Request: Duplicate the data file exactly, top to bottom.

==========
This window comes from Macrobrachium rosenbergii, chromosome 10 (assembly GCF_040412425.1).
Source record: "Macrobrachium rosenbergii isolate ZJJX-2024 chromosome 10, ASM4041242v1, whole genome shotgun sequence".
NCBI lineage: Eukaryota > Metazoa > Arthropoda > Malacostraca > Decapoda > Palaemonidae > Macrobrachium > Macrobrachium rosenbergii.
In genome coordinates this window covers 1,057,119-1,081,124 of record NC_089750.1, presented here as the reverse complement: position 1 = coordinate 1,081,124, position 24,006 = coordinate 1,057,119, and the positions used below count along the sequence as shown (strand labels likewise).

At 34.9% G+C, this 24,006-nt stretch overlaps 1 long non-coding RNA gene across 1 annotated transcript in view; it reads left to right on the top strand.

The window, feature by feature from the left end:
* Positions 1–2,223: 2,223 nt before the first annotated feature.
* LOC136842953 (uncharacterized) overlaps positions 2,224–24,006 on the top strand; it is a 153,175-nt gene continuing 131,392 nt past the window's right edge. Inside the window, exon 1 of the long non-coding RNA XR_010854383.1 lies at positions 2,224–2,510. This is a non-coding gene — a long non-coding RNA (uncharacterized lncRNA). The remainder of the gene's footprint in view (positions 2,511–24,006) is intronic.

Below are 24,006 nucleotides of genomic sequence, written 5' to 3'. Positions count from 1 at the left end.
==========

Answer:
This window comes from Macrobrachium rosenbergii, chromosome 10 (assembly GCF_040412425.1).
Source record: "Macrobrachium rosenbergii isolate ZJJX-2024 chromosome 10, ASM4041242v1, whole genome shotgun sequence".
NCBI lineage: Eukaryota > Metazoa > Arthropoda > Malacostraca > Decapoda > Palaemonidae > Macrobrachium > Macrobrachium rosenbergii.
In genome coordinates this window covers 1,057,119-1,081,124 of record NC_089750.1, presented here as the reverse complement: position 1 = coordinate 1,081,124, position 24,006 = coordinate 1,057,119, and the positions used below count along the sequence as shown (strand labels likewise).

At 34.9% G+C, this 24,006-nt stretch overlaps 1 long non-coding RNA gene across 1 annotated transcript in view; it reads left to right on the top strand.

The window, feature by feature from the left end:
* Positions 1–2,223: 2,223 nt before the first annotated feature.
* LOC136842953 (uncharacterized) overlaps positions 2,224–24,006 on the top strand; it is a 153,175-nt gene continuing 131,392 nt past the window's right edge. Inside the window, exon 1 of the long non-coding RNA XR_010854383.1 lies at positions 2,224–2,510. This is a non-coding gene — a long non-coding RNA (uncharacterized lncRNA). The remainder of the gene's footprint in view (positions 2,511–24,006) is intronic.

Below are 24,006 nucleotides of genomic sequence, written 5' to 3'. Positions count from 1 at the left end.